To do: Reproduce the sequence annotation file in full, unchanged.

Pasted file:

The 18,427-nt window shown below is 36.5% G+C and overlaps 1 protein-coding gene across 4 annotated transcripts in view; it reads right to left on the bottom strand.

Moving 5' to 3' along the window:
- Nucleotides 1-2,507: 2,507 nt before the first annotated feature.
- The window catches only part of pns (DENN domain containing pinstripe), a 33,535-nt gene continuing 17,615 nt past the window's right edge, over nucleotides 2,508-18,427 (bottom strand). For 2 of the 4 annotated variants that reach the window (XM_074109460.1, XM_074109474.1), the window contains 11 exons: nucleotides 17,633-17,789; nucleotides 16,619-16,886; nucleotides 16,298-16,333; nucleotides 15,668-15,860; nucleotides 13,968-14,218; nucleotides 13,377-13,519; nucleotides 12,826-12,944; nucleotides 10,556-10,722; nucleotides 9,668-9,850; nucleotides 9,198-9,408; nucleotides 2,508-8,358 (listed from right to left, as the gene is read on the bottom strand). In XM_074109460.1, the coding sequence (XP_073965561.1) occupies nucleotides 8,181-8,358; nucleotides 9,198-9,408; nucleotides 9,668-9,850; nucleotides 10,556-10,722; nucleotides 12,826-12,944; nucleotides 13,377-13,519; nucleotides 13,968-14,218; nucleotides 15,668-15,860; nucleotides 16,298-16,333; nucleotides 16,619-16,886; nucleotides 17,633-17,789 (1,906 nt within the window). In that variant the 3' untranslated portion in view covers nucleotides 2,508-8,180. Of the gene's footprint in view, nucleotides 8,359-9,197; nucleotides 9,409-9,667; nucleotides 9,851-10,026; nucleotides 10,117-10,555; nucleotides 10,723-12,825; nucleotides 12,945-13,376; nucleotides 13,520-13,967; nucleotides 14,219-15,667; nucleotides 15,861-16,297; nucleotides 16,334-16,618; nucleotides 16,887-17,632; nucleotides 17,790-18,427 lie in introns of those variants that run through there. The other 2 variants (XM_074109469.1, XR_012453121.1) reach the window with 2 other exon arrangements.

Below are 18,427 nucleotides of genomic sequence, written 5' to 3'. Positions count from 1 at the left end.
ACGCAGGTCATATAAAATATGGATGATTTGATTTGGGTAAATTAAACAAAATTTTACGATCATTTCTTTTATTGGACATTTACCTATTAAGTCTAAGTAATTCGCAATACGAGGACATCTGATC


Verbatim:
The 18,427-nt window shown below is 36.5% G+C and overlaps 1 protein-coding gene across 4 annotated transcripts in view; it reads right to left on the bottom strand.

Moving 5' to 3' along the window:
- Nucleotides 1-2,507: 2,507 nt before the first annotated feature.
- The window catches only part of pns (DENN domain containing pinstripe), a 33,535-nt gene continuing 17,615 nt past the window's right edge, over nucleotides 2,508-18,427 (bottom strand). For 2 of the 4 annotated variants that reach the window (XM_074109460.1, XM_074109474.1), the window contains 11 exons: nucleotides 17,633-17,789; nucleotides 16,619-16,886; nucleotides 16,298-16,333; nucleotides 15,668-15,860; nucleotides 13,968-14,218; nucleotides 13,377-13,519; nucleotides 12,826-12,944; nucleotides 10,556-10,722; nucleotides 9,668-9,850; nucleotides 9,198-9,408; nucleotides 2,508-8,358 (listed from right to left, as the gene is read on the bottom strand). In XM_074109460.1, the coding sequence (XP_073965561.1) occupies nucleotides 8,181-8,358; nucleotides 9,198-9,408; nucleotides 9,668-9,850; nucleotides 10,556-10,722; nucleotides 12,826-12,944; nucleotides 13,377-13,519; nucleotides 13,968-14,218; nucleotides 15,668-15,860; nucleotides 16,298-16,333; nucleotides 16,619-16,886; nucleotides 17,633-17,789 (1,906 nt within the window). In that variant the 3' untranslated portion in view covers nucleotides 2,508-8,180. Of the gene's footprint in view, nucleotides 8,359-9,197; nucleotides 9,409-9,667; nucleotides 9,851-10,026; nucleotides 10,117-10,555; nucleotides 10,723-12,825; nucleotides 12,945-13,376; nucleotides 13,520-13,967; nucleotides 14,219-15,667; nucleotides 15,861-16,297; nucleotides 16,334-16,618; nucleotides 16,887-17,632; nucleotides 17,790-18,427 lie in introns of those variants that run through there. The other 2 variants (XM_074109469.1, XR_012453121.1) reach the window with 2 other exon arrangements.

Below are 18,427 nucleotides of genomic sequence, written 5' to 3'. Positions count from 1 at the left end.
ACGCAGGTCATATAAAATATGGATGATTTGATTTGGGTAAATTAAACAAAATTTTACGATCATTTCTTTTATTGGACATTTACCTATTAAGTCTAAGTAATTCGCAATACGAGGACATCTGATC